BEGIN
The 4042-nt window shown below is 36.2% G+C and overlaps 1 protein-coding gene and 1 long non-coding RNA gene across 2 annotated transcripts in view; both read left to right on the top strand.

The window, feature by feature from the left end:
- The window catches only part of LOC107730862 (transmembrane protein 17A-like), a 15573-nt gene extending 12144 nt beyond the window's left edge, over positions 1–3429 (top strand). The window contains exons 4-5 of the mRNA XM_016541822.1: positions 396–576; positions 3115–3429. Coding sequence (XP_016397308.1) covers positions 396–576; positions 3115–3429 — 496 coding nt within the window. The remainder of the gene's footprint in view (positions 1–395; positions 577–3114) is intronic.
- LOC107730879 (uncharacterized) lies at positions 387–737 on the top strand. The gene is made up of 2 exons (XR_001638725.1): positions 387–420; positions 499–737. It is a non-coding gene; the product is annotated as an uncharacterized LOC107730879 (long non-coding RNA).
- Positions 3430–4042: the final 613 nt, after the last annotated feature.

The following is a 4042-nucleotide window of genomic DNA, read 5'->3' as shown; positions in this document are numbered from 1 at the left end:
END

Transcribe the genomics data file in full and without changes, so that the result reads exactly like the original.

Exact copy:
The 4042-nt window shown below is 36.2% G+C and overlaps 1 protein-coding gene and 1 long non-coding RNA gene across 2 annotated transcripts in view; both read left to right on the top strand.

The window, feature by feature from the left end:
- The window catches only part of LOC107730862 (transmembrane protein 17A-like), a 15573-nt gene extending 12144 nt beyond the window's left edge, over positions 1–3429 (top strand). The window contains exons 4-5 of the mRNA XM_016541822.1: positions 396–576; positions 3115–3429. Coding sequence (XP_016397308.1) covers positions 396–576; positions 3115–3429 — 496 coding nt within the window. The remainder of the gene's footprint in view (positions 1–395; positions 577–3114) is intronic.
- LOC107730879 (uncharacterized) lies at positions 387–737 on the top strand. The gene is made up of 2 exons (XR_001638725.1): positions 387–420; positions 499–737. It is a non-coding gene; the product is annotated as an uncharacterized LOC107730879 (long non-coding RNA).
- Positions 3430–4042: the final 613 nt, after the last annotated feature.

The following is a 4042-nucleotide window of genomic DNA, read 5'->3' as shown; positions in this document are numbered from 1 at the left end: